Milano Pilot a success
Eight months later, the ’Milano Pilot’ was judged a success. Michel Jonker of NS Internationaal said he was ’really hopeful about this whole project - it certainly has market potential.’ Particularly pleasing was the extent to which business travel held up during the winter months when the leisure market is less active.
Railion and Efforrt were equally pleased. A load of five or six vans was typical, with an acceptable balance between northbound and southbound traffic. The vans were loaded at Amsterdam Westhaven freight yard and taken to Centraal Station to be coupled to the passenger cars before departure at 17.55.
After picking up passengers at Utrecht and Arnhem, the next commercial stop is at the Greco Pirelli freight terminal in Milano at 07.29 where the freight section is detached. Passengers detrain at Milano Centrale on arrival at 07.50, leaving the full business day available.
This arrangement guaranteed that there would be no delay in transferring the freight to Greco Pirelli after the passengers had departed.
The same procedure is followed in reverse on departure from Milano Centrale at 20.05, with a rather late Amsterdam arrival scheduled at 10.37. As the train has to stop anyway for loco and crew changes at the frontier stations of Emmerich, Basel Bad and Chiasso, the first and last of these will become advertised stops from the summer timetable.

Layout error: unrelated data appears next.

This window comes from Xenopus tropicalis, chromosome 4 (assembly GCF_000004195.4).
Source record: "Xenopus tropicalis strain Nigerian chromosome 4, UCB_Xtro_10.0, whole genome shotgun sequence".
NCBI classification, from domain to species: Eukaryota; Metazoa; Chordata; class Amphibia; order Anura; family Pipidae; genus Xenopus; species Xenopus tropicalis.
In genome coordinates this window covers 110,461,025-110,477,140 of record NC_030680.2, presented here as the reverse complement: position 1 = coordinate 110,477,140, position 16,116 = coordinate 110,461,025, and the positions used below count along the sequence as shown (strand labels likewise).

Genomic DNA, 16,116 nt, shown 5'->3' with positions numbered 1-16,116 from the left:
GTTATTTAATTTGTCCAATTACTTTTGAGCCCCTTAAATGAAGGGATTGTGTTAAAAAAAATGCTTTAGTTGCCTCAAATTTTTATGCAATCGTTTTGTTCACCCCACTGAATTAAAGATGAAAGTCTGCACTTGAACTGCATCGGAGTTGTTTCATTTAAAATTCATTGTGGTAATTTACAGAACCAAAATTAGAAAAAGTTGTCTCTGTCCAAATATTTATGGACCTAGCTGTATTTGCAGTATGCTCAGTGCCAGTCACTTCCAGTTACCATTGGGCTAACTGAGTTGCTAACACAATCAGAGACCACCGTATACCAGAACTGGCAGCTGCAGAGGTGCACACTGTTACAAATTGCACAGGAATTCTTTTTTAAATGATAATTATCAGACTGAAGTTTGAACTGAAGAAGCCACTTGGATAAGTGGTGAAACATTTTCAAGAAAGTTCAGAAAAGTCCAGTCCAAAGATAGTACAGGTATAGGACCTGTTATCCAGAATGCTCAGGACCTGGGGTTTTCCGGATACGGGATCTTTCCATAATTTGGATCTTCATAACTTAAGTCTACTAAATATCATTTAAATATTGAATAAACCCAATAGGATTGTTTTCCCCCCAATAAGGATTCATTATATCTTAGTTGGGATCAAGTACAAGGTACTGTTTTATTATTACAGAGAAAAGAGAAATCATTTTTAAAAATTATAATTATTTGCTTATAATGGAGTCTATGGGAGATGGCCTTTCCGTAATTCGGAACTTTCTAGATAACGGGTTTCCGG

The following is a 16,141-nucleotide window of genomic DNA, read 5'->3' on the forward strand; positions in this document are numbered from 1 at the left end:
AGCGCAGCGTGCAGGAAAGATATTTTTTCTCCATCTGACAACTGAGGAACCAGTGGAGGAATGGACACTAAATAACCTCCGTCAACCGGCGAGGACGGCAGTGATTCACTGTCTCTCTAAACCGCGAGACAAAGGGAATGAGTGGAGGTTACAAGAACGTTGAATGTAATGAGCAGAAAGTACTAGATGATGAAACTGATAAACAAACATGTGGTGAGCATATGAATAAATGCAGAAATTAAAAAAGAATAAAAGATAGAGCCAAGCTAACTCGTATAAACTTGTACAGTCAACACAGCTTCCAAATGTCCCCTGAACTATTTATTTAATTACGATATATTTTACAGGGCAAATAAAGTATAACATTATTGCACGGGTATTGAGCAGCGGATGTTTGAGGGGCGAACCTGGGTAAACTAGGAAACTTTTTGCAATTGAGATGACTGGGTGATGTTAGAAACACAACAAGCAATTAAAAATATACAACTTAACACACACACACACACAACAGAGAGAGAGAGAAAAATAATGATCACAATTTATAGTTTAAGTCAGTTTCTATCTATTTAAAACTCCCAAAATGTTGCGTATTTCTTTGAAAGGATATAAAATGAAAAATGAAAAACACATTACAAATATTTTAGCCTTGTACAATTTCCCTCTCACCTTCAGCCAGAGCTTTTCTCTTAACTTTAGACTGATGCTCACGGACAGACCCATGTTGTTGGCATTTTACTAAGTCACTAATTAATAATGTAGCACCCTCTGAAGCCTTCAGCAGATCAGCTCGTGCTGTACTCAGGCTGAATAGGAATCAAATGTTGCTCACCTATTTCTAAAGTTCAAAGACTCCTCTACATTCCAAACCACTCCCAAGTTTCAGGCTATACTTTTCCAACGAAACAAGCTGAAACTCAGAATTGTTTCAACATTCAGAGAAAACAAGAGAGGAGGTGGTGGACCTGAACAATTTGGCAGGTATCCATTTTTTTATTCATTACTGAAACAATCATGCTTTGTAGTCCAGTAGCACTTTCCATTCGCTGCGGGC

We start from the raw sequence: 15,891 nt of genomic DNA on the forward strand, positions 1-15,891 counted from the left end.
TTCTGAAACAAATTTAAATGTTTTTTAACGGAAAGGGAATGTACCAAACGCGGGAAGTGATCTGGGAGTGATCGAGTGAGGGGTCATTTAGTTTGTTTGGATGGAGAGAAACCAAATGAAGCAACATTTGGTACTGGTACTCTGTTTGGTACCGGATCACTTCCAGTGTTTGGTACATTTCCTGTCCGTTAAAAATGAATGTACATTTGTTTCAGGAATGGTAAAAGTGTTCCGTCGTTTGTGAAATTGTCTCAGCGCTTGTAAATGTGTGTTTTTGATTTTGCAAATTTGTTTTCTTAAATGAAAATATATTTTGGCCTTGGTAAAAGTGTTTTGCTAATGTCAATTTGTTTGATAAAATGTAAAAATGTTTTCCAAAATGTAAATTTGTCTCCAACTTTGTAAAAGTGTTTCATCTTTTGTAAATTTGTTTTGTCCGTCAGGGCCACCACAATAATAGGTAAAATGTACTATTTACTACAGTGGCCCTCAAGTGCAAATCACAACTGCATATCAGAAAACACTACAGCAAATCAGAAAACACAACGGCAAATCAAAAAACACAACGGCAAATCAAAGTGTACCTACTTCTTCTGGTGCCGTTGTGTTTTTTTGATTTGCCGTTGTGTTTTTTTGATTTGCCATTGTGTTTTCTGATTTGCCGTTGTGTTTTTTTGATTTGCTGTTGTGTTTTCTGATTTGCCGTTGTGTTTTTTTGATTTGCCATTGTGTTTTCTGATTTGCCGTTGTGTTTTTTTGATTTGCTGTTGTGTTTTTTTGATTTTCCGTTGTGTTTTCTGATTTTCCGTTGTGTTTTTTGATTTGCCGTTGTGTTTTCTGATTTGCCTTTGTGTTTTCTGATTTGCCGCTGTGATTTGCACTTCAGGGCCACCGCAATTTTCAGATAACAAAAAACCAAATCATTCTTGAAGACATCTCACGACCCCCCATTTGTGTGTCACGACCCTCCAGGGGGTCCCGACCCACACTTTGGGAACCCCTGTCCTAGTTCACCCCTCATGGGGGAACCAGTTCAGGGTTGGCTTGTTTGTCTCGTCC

Expansion in prospect
Despite the recent setback in Italy, NS Internationaal and Railion have every intention of opening up new routes. Jonker says his company is already preparing the ground work for a substantial order for new overnight rolling stock that could include up to 70 new sleepers, couchette and service cars.
As regards freight, it had always been the intention to replace the postal vans with a purpose-built fleet of 160 km/h twin-platform wagons carrying swap bodies or containers, with the option of refrigeration. Up to 10 platforms taking 45ft boxes are now available on each train, with the possibility of adding a sixth wagon to carry 12 boxes.
As there are not yet any 160 km/h container flats, ONE is currently using Sffggrrss104 wagons. These are close-coupled twins with a deck height of only 825 mm, allowing all sizes of containers to be accommodated within the route’s loading gauge. Although they have a top speed of 120 km/h, existing speed limits and the elimination of some operating stops mean the train can still meet the advertised 14 h timing. The partners are working to develop specifications for container wagons which will be suitable for 160 km/h operation.
Swap bodies are better suited than pallet vans to the needs of Efforrt members such as Jan de Ryk, a major freight forwarder specialising in air freight. A switch to the Hoofdorp freight terminal is envisaged at the Amsterdam end because the location is more convenient for shippers. But this has had to be postponed pending alterations, including the provision of sufficient track free from overhead wires to lift the swap bodies.
CAPTION: An NS Reizigers Class 17 electric loco leads the sleeping cars and ex-DB postal vans as the ONE arrives in Amsterdam from Milano
Photo: Quintus Vosman
CAPTION: ONE’s distinctive livery provides valuable publicity as the southbound train waits to leave Amsterdam Centraal
CAPTION: From March 1, ONE’s freight portion was switched from covered vans to low-height container flats, allowing the operation of refrigerated swap bodies at the cost of a reduction in the maximum speed from 160 to 120 km/h